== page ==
• Salford Council allocated its emergency active travel funding elsewhere, meaning that this lane would have stopped at the Salford border and would not have extended all the way to Manchester as originally planned (although linking Prestwich Village with Sedgley Park would in itself have huge utility) .
  • Complaints about the lack of consultation had been received, spurred to an extent by clumsy opposition to the scheme by local Lib Dem councillors.
  • In mid-October, Grant Shapps sent a letter sent to local authorities urging councils to “balance the needs of cyclists and pedestrians with the needs of other road users, including motorists and local businesses” which, to those of us who’ve been round this stuff for a while, is essentially code for preserving the status quo/not upsetting people driving cars, and disappointingly contradicts the government’s own bold advice from earlier in the summer.
  • By this point the Council had serious concerns about the wisdom & cost-effectiveness of implementing a temporary scheme that was going in so late and risked being removed before being of any real utility. So the decision was taken to allocate the funds to a less potentially problematic scheme elsewhere in the Borough (for the record: not in Prestwich). Lucy’s focus is on permanent, lasting schemes (of course, temporary schemes can be a stepping-stone to those, but not if the government is creating uncertainty about its actual level of support).

And that is why the Prestwich Cycleway now won’t be built. As discussed, I will write a fuller account when in receipt of the FOI documents, but that’s the official line for starters.

This far and no further: the end of the line for the Prestwich Cycleway.

What else is going on in Bury on the active-travel front?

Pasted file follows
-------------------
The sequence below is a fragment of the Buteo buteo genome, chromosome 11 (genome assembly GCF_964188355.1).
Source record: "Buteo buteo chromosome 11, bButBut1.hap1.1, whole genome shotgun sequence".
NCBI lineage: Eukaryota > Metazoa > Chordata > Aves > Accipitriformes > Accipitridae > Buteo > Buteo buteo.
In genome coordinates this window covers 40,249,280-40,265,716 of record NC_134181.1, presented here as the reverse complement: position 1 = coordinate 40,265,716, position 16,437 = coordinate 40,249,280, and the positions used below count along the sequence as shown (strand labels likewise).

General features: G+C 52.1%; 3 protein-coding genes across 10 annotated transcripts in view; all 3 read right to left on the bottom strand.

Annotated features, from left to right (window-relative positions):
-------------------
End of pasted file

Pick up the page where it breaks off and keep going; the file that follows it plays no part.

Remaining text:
Well. Compared to where we have been historically, Bury is in a much stronger position thanks to the appointment of Lucy Smith. She seems to instinctively “get” active travel, she knows what the issues are, knows where the obstacles lie, is honest about Bury’s poor track record in the past and really seems to be finally fighting our corner on this agenda. We were told she is drafting a transport plan for the Borough to ensure that new developments have active travel integrated from the outset, is fighting to bring appropriate funding into the Borough so we can make up ground lost by not bidding as actively as we might in previous Bee Network rounds and wants to use the Forum to develop the all-important pipeline of schemes that can be quickly made into bids as funding is made available.  So the mindset, the attitude, the approach all seems to be right. But, as I pointed out: the proof of the pudding is in real infrastructure changes on the ground, and three years in, Bury basically has nothing to show for its part in the Bee Network vision.

Conclusion

So in sum, things are edging forward ever so slowly. We have opened up a dialogue with Bury Council about active travel, they are reaching out to the community via the Forum and infusing active travel into broader physical health, environmental, planning & transport policy. We have an ardent advocate in the form of Lucy Smith. At the same time, having missed out on swathes of funding and an acknowledged capacity bottleneck within the Council, progress will remain slow for a while yet. That said, we’re further on than we were a year ago and groups like WRPW have influenced that not insignificantly. Not so much a marathon as cycling into a fierce headwind. Although the loss of the Prestwich Cycleway is disappointing in the extreme, we do seem to be moving in the right direction – but of course the acid test is seeing actual schemes going in on the ground, and that needs to start happening with some urgency.